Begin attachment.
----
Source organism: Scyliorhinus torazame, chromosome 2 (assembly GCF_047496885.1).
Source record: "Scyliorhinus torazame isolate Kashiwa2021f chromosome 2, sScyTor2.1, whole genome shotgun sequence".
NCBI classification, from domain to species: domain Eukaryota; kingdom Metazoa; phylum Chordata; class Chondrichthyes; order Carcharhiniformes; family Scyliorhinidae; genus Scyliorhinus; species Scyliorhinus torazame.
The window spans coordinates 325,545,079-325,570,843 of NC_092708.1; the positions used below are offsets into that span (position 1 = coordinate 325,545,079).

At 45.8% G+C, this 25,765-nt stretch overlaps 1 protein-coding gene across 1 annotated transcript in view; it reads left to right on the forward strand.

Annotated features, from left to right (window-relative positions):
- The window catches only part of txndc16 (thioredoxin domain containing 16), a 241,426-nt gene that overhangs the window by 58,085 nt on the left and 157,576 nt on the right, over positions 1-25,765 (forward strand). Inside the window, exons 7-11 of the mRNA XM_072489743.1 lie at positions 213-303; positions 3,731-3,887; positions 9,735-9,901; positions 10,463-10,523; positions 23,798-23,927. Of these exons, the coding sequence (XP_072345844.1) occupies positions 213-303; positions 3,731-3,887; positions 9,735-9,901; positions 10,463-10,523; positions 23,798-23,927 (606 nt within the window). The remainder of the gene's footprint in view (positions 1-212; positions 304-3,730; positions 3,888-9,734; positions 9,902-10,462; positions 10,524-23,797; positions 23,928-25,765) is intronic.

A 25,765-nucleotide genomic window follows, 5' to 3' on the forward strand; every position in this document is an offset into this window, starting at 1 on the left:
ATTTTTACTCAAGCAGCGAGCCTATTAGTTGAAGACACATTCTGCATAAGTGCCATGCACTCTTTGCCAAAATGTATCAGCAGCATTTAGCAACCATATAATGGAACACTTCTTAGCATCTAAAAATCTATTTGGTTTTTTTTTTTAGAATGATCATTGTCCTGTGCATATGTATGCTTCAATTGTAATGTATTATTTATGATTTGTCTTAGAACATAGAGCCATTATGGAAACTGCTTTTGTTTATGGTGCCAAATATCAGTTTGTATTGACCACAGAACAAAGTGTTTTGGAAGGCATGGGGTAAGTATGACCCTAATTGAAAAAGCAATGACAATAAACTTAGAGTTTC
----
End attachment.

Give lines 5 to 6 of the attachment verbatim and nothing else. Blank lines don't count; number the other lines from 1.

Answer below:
At 45.8% G+C, this 25,765-nt stretch overlaps 1 protein-coding gene across 1 annotated transcript in view; it reads left to right on the forward strand.

Annotated features, from left to right (window-relative positions):